Colon Polyps -- Five Key Facts You Should Know
Pittsburgh Medical Malpractice Attorneys
- WHAT IS A POLYP?A polyp is an abnormal growth of tissue projecting out from the inner walls of the large intestine, also known as the colon. Polyps in the colon are very common and their incidence increases as we get older. It is estimated that 50% of the people over the age of 60 will harbor at least one polyp in their colon.
- NOT ALL POLYPS ARE CREATED EQUALThere are several different types of polyps in the colon. The type of colon polyp that is most frequently associated with the development of colon cancer is called the adenoma or adenomatous polyp. Not every adenoma will turn to colon cancer but almost all colon cancer begins its life as an adenomatous polyp. Therefore, the very first thing you will need to ask your doctor when they tell you that a polyp was removed from your colon is: Was the polyp an adenoma?
- WITH ADENOMATOUS POLYPS, SIZE MATTERS The larger the adenomatous polyp, the more likely that polyp will turn into colon cancer. For example, a polyp that reaches 2 cm (nearly an inch) in size carries a greater than 20% risk of already containing colon cancer.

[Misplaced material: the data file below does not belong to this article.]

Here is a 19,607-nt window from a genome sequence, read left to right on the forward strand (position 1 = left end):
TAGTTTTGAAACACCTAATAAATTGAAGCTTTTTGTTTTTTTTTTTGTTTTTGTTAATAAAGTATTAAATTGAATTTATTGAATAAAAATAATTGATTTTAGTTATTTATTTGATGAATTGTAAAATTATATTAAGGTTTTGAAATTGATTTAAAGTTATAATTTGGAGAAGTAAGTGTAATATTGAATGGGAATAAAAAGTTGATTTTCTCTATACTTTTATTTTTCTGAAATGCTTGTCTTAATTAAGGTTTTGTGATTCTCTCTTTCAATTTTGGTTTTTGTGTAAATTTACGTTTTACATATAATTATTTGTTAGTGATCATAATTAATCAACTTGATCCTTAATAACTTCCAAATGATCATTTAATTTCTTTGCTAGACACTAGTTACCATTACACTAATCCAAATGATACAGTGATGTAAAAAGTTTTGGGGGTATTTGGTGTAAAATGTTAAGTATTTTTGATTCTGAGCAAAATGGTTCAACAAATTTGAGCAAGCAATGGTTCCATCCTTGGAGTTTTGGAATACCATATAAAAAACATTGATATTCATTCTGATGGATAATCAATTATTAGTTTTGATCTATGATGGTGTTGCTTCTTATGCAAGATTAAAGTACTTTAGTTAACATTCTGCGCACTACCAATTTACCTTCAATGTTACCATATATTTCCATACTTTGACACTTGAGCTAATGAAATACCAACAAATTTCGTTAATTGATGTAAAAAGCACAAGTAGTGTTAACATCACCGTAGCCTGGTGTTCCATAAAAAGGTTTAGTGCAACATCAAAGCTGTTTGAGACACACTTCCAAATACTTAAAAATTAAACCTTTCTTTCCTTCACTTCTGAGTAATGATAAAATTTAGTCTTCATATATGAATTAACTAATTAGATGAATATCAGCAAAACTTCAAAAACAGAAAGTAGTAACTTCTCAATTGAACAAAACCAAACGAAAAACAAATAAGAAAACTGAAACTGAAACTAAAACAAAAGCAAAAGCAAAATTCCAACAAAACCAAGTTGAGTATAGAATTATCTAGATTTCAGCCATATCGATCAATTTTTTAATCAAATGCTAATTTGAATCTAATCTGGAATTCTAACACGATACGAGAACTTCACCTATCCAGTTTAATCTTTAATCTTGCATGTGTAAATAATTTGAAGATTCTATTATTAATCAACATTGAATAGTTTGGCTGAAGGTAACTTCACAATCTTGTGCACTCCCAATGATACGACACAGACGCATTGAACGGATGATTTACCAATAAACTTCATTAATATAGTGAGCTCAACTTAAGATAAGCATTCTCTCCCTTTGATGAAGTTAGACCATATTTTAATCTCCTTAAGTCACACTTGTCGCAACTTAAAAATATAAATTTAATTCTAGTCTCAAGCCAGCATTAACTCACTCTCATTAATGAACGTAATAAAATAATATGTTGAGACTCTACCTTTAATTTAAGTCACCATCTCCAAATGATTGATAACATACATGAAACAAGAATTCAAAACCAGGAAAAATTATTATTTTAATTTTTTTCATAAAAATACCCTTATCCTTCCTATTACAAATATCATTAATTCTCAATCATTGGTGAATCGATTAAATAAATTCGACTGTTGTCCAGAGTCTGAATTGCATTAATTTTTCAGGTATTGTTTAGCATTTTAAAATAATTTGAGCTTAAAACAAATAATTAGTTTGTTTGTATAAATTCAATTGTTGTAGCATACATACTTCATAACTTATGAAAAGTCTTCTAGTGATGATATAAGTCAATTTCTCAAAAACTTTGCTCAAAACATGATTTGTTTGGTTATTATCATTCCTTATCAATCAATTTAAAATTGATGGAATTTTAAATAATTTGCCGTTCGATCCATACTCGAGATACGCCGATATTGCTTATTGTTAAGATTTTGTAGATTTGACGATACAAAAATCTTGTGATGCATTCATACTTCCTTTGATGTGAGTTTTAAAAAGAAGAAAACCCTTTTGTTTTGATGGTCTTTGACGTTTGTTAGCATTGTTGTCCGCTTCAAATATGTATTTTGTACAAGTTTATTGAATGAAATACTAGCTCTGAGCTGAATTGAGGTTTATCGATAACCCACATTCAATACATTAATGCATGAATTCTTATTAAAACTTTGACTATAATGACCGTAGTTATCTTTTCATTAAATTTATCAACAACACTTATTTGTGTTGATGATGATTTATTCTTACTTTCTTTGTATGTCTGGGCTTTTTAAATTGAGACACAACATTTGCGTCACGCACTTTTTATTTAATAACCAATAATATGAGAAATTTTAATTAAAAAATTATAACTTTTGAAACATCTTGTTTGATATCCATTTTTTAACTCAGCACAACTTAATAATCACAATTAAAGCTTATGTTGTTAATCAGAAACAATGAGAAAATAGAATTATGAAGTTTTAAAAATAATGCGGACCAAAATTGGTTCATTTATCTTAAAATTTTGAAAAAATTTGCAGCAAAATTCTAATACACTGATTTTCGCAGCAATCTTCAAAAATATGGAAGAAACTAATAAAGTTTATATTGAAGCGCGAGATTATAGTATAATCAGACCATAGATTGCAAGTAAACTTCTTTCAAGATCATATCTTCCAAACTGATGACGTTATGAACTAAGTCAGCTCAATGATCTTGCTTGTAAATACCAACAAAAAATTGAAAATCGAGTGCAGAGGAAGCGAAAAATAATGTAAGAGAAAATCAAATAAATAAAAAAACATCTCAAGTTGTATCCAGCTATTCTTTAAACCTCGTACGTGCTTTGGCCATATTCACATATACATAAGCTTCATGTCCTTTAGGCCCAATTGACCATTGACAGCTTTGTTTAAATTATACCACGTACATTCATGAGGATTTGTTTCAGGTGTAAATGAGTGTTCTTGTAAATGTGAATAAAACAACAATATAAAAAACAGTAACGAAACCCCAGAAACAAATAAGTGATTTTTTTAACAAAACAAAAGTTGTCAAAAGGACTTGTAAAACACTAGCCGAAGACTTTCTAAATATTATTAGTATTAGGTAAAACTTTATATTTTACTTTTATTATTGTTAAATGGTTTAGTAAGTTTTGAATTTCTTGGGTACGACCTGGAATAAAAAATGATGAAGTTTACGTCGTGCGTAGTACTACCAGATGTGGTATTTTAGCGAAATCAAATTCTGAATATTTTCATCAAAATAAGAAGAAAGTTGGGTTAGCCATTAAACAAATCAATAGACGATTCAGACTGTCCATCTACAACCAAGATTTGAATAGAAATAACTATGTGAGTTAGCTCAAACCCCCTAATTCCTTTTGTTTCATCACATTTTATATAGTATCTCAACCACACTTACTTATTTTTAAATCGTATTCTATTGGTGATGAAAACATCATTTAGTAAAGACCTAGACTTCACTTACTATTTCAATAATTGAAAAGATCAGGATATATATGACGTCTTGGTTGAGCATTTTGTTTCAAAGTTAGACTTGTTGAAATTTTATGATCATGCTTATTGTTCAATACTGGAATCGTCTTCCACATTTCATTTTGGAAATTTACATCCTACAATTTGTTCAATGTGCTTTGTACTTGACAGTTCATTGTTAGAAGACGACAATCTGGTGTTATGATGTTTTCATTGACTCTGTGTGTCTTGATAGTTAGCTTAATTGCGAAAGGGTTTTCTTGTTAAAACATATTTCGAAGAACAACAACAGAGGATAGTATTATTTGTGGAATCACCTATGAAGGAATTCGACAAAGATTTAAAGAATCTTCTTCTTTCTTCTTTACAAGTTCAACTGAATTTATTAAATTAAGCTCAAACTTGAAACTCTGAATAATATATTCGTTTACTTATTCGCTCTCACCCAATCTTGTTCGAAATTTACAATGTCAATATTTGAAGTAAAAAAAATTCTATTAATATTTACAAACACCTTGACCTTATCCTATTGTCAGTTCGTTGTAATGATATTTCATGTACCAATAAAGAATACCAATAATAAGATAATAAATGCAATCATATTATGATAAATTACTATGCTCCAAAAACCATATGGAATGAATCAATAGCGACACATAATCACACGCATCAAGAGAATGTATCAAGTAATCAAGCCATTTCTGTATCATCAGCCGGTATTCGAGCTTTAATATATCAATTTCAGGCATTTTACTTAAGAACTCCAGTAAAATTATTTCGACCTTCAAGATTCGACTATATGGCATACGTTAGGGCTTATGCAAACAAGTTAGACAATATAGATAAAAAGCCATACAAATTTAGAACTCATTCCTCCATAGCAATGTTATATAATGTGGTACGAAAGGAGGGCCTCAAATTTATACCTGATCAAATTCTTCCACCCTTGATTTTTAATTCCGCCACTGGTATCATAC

- TUBULAR, VILLOUS, AND TUBULO-VILLOUS ADENOMAS When your adenomatous polyp is removed it will be sent to the hospital's pathology department for microscopic evaluation. Based on this microscopic evaluation, your adenoma will be classified as "tubular", "villous" or tubulo-villous". What you need to know is that tubular adenomas carry the least risk of cancer and villous adenomatous polyps carry the greatest cancer risk. A large villous polyp carries a significant risk of cancer. For example, the risk of colon cancer associated with a villous adenomatous polyp in excess of 4 cm in size approaches 40%.
- PEDUNCULATED POLYPS VS. SESSILE POLYPS Some adenomatous polyps grow on stocks or stems and look like mushrooms. These are called pedunculated polyps. Other adenomatous polyps grow flat against the wall of the colon. These flatter adenomas are called sessile polyps. The important thing to know is that pedunculated polyps are easier to remove during colonoscopy than sessile polyps. In fact, it is very difficult to completely remove a sessile polyp during a colonoscopy. If you are told that a large sessile adenomatous polyp was found in your colon, you will probably need surgery to make sure that the entire polyp is removed.